At the same time, though, as a result of the generally Western quality of imported comics, Pai was driven by a desire to focus on daily life in contemporary India. However, by , despite his initial enthusiasm for Indrajal, only three years after the publication of its first issue, Pai grew dissatisfied as the local comics section, which he valued most, became replaced by quizzes and other educational content McLain ; Chandra Pai would then turn to the Amar Chitra Katha series and developing it into one of the most important publishers in Indian comics culture.

Despite later criticism of the ACK series, Pai expertly argued for its stories as educational and helped to incorporate them into school curricula. ACK thus laid a strong foundation for Indian comics, albeit one firmly grounded in a young readership.

Indrajal thus began as a project attempting to tap into the phenomenal success of ACK and its attendant readership. Where Pai appealed to readers through Indian and visual culture, Indrajal began by relying on the popularity of the comics medium itself. Later on, though, Indrajal Comics began to appeal to readers in a different way.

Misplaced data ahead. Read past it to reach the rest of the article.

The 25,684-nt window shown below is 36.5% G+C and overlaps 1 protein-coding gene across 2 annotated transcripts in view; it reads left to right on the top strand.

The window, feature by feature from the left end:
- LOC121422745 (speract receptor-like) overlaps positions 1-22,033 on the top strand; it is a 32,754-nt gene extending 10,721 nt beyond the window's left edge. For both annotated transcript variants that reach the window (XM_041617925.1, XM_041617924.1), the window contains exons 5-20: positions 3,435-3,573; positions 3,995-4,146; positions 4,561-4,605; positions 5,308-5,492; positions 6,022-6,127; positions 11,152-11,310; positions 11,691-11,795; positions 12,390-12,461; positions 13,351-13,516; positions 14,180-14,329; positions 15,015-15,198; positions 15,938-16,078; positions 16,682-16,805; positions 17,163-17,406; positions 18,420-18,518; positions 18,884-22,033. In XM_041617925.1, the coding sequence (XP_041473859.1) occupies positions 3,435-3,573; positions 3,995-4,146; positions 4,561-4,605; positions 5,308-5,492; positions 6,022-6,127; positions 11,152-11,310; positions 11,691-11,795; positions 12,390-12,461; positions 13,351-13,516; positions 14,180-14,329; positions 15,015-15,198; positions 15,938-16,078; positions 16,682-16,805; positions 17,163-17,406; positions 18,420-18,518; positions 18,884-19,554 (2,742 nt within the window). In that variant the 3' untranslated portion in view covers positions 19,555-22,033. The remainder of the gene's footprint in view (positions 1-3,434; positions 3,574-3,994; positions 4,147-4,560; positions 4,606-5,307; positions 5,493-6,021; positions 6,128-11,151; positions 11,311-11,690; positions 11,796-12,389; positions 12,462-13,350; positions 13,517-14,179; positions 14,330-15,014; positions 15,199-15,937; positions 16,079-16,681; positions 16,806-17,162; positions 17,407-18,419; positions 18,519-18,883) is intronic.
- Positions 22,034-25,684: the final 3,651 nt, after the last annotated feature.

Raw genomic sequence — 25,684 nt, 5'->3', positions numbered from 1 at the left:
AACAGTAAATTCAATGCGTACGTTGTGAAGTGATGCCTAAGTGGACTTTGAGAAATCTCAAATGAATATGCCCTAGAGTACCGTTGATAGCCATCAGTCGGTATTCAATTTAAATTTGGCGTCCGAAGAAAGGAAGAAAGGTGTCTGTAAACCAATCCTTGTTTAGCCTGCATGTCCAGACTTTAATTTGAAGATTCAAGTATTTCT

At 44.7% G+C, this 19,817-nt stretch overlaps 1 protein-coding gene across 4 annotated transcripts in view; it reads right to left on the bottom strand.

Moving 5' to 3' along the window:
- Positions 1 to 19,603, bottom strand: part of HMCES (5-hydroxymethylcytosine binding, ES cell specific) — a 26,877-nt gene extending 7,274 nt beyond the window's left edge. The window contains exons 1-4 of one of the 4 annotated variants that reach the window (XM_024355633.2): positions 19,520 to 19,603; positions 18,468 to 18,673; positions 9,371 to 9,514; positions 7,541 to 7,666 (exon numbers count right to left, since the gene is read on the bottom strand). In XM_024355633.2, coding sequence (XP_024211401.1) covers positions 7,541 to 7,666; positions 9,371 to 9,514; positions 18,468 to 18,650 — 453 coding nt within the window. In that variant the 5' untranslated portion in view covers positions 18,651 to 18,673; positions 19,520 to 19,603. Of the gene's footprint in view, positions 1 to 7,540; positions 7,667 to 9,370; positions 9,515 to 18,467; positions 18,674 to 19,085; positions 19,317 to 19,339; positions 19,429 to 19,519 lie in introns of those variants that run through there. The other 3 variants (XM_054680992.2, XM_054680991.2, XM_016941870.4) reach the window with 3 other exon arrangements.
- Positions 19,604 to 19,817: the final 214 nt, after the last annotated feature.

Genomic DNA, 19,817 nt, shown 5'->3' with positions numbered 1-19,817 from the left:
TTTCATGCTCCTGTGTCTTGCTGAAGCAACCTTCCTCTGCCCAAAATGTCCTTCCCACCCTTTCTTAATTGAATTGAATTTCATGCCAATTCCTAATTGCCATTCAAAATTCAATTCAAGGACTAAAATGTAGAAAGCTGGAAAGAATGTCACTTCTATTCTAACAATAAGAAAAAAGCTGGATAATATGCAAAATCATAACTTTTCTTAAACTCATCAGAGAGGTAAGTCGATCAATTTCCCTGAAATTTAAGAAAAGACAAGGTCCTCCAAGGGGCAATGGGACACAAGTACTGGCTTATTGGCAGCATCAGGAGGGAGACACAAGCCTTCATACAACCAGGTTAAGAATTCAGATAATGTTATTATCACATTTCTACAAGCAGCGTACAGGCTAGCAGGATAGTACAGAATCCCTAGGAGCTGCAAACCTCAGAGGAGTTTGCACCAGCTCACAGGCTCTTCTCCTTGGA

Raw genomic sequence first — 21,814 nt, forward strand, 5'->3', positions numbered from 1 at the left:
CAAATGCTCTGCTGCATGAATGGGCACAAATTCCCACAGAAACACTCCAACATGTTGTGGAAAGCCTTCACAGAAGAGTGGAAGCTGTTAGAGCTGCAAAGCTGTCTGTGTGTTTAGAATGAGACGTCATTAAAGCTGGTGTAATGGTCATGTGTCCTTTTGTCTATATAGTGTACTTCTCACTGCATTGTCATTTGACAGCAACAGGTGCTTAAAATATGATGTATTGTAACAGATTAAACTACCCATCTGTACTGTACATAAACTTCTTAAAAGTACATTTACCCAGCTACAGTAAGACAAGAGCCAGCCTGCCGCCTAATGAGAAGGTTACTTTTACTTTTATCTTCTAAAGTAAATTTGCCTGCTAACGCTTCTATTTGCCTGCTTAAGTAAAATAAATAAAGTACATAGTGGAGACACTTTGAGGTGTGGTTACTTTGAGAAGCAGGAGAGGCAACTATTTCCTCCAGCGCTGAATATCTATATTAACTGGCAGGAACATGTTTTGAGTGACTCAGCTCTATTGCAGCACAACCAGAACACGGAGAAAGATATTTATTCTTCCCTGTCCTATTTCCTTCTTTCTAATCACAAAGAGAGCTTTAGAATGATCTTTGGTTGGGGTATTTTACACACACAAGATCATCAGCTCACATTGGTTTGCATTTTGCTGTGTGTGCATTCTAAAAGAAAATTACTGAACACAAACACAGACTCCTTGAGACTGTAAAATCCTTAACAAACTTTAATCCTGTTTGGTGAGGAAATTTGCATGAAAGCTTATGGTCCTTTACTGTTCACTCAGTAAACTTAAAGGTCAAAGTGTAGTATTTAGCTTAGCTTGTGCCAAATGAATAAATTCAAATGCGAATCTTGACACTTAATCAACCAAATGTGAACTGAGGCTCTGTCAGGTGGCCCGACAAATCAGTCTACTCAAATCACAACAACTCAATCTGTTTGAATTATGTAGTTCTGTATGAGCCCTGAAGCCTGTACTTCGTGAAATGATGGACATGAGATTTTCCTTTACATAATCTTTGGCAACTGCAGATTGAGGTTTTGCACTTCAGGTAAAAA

While it began as the publisher of Phantom and Mandrake the Magician, its then manager, A. Shukla, worked with illustrator and writer Aabid Surti to create an Indian version of the adventurer- detective by then familiar to readers from Western comics. The result, Bahadur, which occurred off and on with Mandrake and Phantom, was different in that it was able to relate to daily life more so than ACK.

Rao Bahadur was relatively grounded in the changes and conflicts of then-contemporary India, though, unlike the grandiose and mythologically-oriented Amar Chitra Katha. This appeal to everyday reality contributed to a monthly sales of , copies in , as well as more liberal storylines to appeal to the more liberal readership of Mumbai Singh , cited in Rao This stemmed from the creative genius of Surti, who, as the lone illustrator-writer in the early comics industry, carried an experimental style into other adventure-themed comic strips.

The earliest comics by Surti, though, in appealing to the social and cultural reality of a changing India, were able to ground comics storytelling in lived experience. In addition to reader-submitted stories, though, certain humorous strips featuring particular characters also repeated in the pages of Tinkle McLain Similarly, Indian culture was not the only one to be addressed, and several volumes have taken the folklore of other countries as their focus.

However, the readership for Tinkle seems relatively narrow, as Rao notes, since the comic mainly appeals to an English-speaking middle class base. Despite a tendency to ignore the diversity within Indian culture, as much of the submitted stories contain largely Hindu names, references, or content, though, Tinkle provided a model for transforming comics into something more than a platform for nationalist sentiment and educational reform.